But none of them spent May 23, 2012- Jan. 15, 2013 in a Texas jail losing a dozen pounds.
Joiner is a great story. The report goes on to speak as to just how much he's turned his life around, including his love for community service.
While still a long-shot to make the roster thanks to the wealth of talent already in place, Joiner has the physical tools and an untold amount of motivation to make his dreams come true. Watch him closely as the preseason wears on toward its conclusion.
There was a three-game stretch for Bengals receiver Mohamed Sanu in the middle of last season where things finally all came together at once and he scored four touchdowns.
The explosion in production was short-lived, however, as Sanu succumbed to an injury that ended his rookie campaign soon after.
“I feel real strong and explosive,” said Sanu, who caught 11 passes for 98 yards and four touchdowns in the three games prior to his season-ending injury. “It felt great to be back out there on the field doing the things I was doing last year: running routes full speed, stopping and going, run blocking, catching balls again.”
Sanu showed in his electric three-game stretch that he has what it takes to be the No. 2 receiver opposite A.J. Green in the dynamic West Coast offense employed by Cincinnati.
In fact, Sanu showed last season he can be as versatile as someone like Percy Harvin or Randall Cobb in that he can line up not only at receiver, but at running back and quarterback as well.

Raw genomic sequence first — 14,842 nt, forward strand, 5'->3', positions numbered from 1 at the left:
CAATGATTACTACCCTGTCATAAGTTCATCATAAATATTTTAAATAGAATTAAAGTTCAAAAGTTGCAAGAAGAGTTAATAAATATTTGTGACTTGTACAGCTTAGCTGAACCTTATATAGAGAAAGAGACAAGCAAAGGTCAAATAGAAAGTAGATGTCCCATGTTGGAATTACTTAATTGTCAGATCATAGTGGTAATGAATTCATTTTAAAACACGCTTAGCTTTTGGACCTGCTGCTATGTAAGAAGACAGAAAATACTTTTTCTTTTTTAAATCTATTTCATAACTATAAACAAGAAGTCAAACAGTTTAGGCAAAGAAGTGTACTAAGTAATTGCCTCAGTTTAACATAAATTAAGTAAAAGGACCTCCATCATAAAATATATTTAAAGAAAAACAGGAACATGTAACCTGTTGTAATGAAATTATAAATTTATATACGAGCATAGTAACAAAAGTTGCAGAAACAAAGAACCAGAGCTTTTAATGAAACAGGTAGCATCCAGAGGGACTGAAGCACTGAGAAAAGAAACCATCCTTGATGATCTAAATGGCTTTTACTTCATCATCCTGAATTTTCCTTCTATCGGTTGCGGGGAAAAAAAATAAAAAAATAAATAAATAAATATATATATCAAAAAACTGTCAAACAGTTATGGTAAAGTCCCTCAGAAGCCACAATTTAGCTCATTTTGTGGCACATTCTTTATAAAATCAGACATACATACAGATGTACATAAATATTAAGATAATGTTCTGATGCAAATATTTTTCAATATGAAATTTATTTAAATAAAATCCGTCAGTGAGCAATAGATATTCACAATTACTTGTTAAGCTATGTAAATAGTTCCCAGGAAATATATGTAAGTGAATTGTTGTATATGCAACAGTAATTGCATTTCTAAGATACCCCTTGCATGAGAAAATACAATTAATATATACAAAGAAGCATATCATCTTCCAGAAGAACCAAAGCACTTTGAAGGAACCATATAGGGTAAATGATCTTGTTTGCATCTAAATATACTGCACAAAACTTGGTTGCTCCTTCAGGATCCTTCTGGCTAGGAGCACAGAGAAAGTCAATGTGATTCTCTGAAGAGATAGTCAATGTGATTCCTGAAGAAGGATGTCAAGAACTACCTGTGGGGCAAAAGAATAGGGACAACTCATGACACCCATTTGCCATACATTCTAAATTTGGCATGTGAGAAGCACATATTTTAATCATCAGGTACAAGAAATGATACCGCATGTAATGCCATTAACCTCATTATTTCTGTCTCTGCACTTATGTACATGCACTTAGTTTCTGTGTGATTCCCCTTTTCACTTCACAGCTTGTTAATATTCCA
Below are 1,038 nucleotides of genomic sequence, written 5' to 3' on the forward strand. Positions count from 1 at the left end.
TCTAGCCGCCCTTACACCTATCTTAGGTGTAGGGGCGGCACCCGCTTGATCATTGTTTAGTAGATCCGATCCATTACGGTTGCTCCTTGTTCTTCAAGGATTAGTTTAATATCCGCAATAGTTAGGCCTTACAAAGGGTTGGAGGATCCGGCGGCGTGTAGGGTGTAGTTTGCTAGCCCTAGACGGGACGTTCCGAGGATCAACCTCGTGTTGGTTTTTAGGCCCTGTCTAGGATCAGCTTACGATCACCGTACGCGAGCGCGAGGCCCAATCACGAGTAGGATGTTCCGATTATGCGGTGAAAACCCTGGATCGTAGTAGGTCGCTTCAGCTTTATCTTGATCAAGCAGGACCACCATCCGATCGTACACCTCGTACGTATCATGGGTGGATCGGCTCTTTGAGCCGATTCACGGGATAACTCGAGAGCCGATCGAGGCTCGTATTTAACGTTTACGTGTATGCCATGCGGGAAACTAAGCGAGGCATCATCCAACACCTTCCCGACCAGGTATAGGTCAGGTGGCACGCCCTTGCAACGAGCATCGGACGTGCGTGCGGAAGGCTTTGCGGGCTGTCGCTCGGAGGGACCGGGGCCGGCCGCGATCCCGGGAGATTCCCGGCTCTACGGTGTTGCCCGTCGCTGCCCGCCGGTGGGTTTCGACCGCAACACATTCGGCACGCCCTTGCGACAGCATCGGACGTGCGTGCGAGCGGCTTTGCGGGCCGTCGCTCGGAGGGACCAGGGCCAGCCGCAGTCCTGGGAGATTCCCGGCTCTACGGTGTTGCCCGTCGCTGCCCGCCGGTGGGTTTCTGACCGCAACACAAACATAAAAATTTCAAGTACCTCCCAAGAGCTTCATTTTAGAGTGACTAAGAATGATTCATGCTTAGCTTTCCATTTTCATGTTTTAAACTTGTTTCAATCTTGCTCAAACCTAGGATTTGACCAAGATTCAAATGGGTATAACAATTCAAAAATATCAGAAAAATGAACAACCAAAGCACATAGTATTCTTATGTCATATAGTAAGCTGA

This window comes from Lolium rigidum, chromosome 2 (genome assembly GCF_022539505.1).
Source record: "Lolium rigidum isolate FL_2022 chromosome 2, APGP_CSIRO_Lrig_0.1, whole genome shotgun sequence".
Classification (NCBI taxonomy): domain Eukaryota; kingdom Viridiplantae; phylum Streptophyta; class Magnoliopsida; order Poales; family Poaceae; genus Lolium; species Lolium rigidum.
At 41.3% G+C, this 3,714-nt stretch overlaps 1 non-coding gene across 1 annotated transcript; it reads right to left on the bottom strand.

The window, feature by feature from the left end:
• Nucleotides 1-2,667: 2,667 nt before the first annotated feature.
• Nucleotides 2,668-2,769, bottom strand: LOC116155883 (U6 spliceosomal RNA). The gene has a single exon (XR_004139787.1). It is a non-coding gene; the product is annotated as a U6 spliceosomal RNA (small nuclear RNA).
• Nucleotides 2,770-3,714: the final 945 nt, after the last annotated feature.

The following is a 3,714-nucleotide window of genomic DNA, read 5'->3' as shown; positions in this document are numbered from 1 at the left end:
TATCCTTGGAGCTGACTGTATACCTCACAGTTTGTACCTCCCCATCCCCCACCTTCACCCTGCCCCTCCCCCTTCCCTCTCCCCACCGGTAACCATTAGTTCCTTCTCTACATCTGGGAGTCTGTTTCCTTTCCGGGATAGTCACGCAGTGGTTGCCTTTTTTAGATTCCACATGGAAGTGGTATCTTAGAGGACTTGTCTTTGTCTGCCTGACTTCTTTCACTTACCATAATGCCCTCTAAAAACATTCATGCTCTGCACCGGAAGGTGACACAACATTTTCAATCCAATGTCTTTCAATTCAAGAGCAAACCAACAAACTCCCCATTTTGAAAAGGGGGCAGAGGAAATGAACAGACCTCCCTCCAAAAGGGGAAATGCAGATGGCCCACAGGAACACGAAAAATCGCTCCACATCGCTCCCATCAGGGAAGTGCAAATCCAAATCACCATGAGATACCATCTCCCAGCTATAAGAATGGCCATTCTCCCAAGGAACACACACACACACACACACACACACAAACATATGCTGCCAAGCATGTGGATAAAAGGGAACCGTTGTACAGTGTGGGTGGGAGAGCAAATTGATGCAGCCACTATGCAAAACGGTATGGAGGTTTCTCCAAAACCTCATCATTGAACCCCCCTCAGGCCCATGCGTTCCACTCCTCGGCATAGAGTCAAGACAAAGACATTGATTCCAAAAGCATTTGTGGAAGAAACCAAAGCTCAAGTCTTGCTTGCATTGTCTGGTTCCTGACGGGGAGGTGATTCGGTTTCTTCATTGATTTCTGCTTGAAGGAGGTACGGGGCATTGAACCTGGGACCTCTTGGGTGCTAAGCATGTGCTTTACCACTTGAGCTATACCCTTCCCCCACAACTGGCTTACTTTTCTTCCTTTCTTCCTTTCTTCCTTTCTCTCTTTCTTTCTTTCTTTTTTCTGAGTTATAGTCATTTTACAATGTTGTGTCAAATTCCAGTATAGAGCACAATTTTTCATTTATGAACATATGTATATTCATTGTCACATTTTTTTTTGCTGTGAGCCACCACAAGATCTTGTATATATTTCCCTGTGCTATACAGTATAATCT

Sanu may be the most important player on offense next season not named Dalton. You know what you have in Green, but if Sanu can produce consistently the Bengals will be hard to slow down.
Adam Jones is set to play an important role in the overall success or failure of the Cincinnati defense next season as he acts as the third corner behind Leon Hall and Dre Kirkpatrick.
Heck, Kirkpatrick isn't a sure thing and Jones could be asked to step up into an even bigger role.
That said, Jones has struggled with erratic injuries over the past few seasons but entered OTAs fully healthy.
That changed quickly.
According to Geoff Hobson of Bengals.com, Jones injured himself defending a deep pass in practice:
Earlier in team work Dalton hit wide receiver Marvin Jones deep running past cornerback Adam Jones and safety Taylor Mays. Jones left the field soon after, apparently tweaking his calf.
A tweak is a bigger deal than you may realize, especially in the lower leg area for a position such as cornerback. It's the type of nagging issue that could hang around all year long if not addressed properly.
Cincinnati cannot allow that to happen with Jones because he is simply too vital to the success of the unit next season.
Expect Jones to sit out most of the summer until he is back to 100 percent.
The Bengals have a sleeper in weak-side linebacker Emmanuel Lamur. He stuck around with the team last season and was impressive in spot-duty when called upon in nickel packages.
Lamur figures to take on a bigger role in the defense next season with veteran Thomas Howard gone and a rookie in Sean Porter as one of the only rotational pieces.
Apparently Lamur is off to a hot start, as Geoff Hobson of Bengals.com documented recently:
Watch out for Lamur. He looks like he's headed to a breakout year. Lamur, a free-agent out of Kansas State, played his rookie year at 230 pounds. This year's he's up to the 242-pound range and his teammates are raving about how he maintained his speed.
Call it a hunch, but Lamur has the opportunity to make things very difficult on the coaching staff this preseason—and will.
Lamur is athletic enough and has shown enough in live action to be an every-down starter. If the reports of his improvement coming out of OTAs are to be believed, then he has to be in consideration for a starting role.
A starting role for Lamur means someone has to go. Sliding Vontaze Burfict to the middle and keeping Rey Maualuga or James Harrison at the strong-side linebacker spot would give the Bengals a scary rotation of quality.
It all hinges on just how much Lamur has improved.